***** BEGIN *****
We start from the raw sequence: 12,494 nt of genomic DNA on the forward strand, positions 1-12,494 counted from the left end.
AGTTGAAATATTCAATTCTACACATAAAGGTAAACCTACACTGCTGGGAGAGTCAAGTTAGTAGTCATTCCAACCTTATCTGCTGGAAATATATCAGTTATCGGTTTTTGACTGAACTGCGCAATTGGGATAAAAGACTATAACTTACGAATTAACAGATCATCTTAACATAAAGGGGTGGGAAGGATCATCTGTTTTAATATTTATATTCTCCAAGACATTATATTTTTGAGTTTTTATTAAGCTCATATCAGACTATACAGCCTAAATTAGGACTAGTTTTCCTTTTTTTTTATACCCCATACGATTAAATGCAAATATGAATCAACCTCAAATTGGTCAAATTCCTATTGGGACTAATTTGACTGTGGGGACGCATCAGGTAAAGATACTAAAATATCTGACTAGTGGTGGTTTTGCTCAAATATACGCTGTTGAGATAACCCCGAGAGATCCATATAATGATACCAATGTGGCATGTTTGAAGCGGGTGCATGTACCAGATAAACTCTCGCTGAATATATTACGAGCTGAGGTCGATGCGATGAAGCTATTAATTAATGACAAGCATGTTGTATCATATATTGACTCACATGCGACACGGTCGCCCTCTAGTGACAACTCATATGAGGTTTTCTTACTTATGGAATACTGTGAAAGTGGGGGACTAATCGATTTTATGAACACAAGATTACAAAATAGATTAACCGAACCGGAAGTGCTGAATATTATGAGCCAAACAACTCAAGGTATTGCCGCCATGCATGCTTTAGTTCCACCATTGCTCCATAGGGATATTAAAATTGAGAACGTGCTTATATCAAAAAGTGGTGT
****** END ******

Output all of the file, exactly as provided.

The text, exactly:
We start from the raw sequence: 12,494 nt of genomic DNA on the forward strand, positions 1-12,494 counted from the left end.
AGTTGAAATATTCAATTCTACACATAAAGGTAAACCTACACTGCTGGGAGAGTCAAGTTAGTAGTCATTCCAACCTTATCTGCTGGAAATATATCAGTTATCGGTTTTTGACTGAACTGCGCAATTGGGATAAAAGACTATAACTTACGAATTAACAGATCATCTTAACATAAAGGGGTGGGAAGGATCATCTGTTTTAATATTTATATTCTCCAAGACATTATATTTTTGAGTTTTTATTAAGCTCATATCAGACTATACAGCCTAAATTAGGACTAGTTTTCCTTTTTTTTTATACCCCATACGATTAAATGCAAATATGAATCAACCTCAAATTGGTCAAATTCCTATTGGGACTAATTTGACTGTGGGGACGCATCAGGTAAAGATACTAAAATATCTGACTAGTGGTGGTTTTGCTCAAATATACGCTGTTGAGATAACCCCGAGAGATCCATATAATGATACCAATGTGGCATGTTTGAAGCGGGTGCATGTACCAGATAAACTCTCGCTGAATATATTACGAGCTGAGGTCGATGCGATGAAGCTATTAATTAATGACAAGCATGTTGTATCATATATTGACTCACATGCGACACGGTCGCCCTCTAGTGACAACTCATATGAGGTTTTCTTACTTATGGAATACTGTGAAAGTGGGGGACTAATCGATTTTATGAACACAAGATTACAAAATAGATTAACCGAACCGGAAGTGCTGAATATTATGAGCCAAACAACTCAAGGTATTGCCGCCATGCATGCTTTAGTTCCACCATTGCTCCATAGGGATATTAAAATTGAGAACGTGCTTATATCAAAAAGTGGTGT